Is it tax efficient to set up a company through which to own property?

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Due to the tax changes set to hit buy-to-let investors in 2017, thousands of landlords are considering setting up a company through which to own property, but is this a good idea?

These tax changes mean that buy-to-let investors with just one or two properties will see a fall in profits but a rise in their tax bill.

Buying or owning a property through a company is only useful for higher and additional-rate taxpayers, as the changes to tax relief likely to only affect them. It could be useful for basic rate taxpayers who when the new rules come in will have combined rental and other income over the £40,000 threshold for higher-rate tax.

The changes will be phased in, and will mean that landlords will pay tax on the entire rental income they receive rather than being able to deduct the cost of mortgage interest. This means higher rate and additional rate taxpayers will pay much more tax, and it could even mean that some landlords no longer make a profit. It is also worth noting that the 3% extra stamp duty levied on people buying second properties from April will also apply to people buying through a company.

However, landlords have discovered a loophole, which means that if they are structured under a company they are exempt from these changes and will pay corporation tax on any profit made.

However, this is a complicated solution and something not to be rushed into. Setting up a company to save money on your tax bill will only work for some investors, and there could be implications later on which landlords must be aware of before they proceed.

Landlords will need to set up a special purpose vehicle through which they will buy the property and this will require expert advice to ensure that all the paperwork is correct and in order.

If you have already bought a property and want to transfer it into a company, this will have its own tax implications. The property has to be sold at market value, and it has capital gains tax implications as well as potential stamp duty costs. If the property has increased in value since it was bought, capital gains tax may be payable on the sale, but you could exempt from this if the property is a business as opposed to an investment.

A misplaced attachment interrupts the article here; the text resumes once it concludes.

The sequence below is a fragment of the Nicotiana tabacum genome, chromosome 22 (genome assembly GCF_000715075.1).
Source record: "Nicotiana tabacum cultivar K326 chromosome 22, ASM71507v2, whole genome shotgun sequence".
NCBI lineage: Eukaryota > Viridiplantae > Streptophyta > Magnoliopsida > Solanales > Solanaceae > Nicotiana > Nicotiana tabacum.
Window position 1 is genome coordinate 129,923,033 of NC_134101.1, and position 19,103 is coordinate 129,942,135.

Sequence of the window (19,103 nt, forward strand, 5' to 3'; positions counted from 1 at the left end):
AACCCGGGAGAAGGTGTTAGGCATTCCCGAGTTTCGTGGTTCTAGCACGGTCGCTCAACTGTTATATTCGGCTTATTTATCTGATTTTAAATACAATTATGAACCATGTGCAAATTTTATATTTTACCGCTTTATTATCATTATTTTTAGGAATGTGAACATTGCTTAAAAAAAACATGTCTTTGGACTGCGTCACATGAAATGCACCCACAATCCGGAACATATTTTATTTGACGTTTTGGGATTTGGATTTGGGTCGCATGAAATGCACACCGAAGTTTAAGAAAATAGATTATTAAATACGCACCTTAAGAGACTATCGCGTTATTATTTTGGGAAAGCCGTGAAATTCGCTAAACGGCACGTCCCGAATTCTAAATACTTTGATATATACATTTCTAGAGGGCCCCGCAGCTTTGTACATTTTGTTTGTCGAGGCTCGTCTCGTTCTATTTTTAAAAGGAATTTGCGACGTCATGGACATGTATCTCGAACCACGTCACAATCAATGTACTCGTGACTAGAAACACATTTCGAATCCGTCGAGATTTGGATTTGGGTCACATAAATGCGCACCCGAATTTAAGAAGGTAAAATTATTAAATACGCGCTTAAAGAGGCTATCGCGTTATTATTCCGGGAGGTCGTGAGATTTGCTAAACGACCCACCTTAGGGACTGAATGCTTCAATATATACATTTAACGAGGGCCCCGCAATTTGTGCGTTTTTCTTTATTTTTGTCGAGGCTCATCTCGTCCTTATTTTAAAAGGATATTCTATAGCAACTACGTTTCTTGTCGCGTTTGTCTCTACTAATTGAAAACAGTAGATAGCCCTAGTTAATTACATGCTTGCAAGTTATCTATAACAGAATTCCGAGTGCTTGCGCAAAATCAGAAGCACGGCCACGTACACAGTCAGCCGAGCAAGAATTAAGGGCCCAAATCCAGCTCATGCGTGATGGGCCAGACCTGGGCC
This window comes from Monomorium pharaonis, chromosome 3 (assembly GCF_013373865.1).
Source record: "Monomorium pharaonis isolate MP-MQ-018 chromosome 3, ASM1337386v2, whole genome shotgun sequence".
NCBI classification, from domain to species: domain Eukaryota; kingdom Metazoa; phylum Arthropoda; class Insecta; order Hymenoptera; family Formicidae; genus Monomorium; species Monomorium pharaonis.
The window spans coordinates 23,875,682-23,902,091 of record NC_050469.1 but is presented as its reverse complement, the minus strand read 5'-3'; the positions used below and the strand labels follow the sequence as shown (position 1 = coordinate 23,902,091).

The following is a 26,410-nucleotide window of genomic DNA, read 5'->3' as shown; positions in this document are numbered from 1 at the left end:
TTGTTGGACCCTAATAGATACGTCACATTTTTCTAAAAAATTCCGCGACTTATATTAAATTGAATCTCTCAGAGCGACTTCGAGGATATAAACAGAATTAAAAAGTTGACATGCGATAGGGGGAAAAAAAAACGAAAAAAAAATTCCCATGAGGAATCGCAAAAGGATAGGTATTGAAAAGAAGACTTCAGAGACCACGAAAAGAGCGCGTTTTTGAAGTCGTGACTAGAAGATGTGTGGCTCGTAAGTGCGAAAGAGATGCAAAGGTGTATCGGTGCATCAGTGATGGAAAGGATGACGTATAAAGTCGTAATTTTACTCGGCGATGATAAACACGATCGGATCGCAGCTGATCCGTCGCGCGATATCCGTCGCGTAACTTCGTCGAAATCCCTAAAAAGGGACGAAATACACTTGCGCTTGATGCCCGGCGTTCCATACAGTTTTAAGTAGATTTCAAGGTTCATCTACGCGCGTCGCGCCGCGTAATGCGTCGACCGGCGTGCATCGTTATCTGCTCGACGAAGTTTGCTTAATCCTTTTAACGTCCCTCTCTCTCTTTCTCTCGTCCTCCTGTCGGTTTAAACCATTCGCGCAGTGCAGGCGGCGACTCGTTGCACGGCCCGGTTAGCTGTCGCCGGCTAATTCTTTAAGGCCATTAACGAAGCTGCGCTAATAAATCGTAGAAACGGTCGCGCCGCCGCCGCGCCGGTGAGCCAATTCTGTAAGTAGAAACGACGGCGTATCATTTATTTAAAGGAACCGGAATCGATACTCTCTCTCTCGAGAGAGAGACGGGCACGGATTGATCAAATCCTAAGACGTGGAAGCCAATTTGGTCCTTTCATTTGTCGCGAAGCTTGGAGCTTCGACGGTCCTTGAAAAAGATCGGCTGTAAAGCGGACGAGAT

There are many factors that will determine if it’s a business or an investment, such as how much work the landlord does on the property day-to-day and how much direct management of the property is required.

There are specialist lenders that provide companies with buy-to-let mortgages and it’s actually easier to get a mortgage with a special purpose vehicle, which only holds properties, than a trading company, which can carry out other business. It is much easier to underwrite so the mortgages tend to be cheaper.

There are other implications of setting up a company through which to buy or own property, such as needing to complete annual returns and accounts.

If you would like to find out more and discuss if this is the right option for you, as a landlord, talk to Derngate Wealth today.

Some buy to let mortgages are not regulated by the Financial Conduct Authority.

Your home may be repossessed if you do not keep up repayments on your mortgage.

We do not charge for the initial consultation but there may be an administration fee payable when an application is submitted, this fee is usually £195 and we are also paid commission from the lender. Alternatively you could receive the commission from the lender and pay us a fee of an estimated £995.00.

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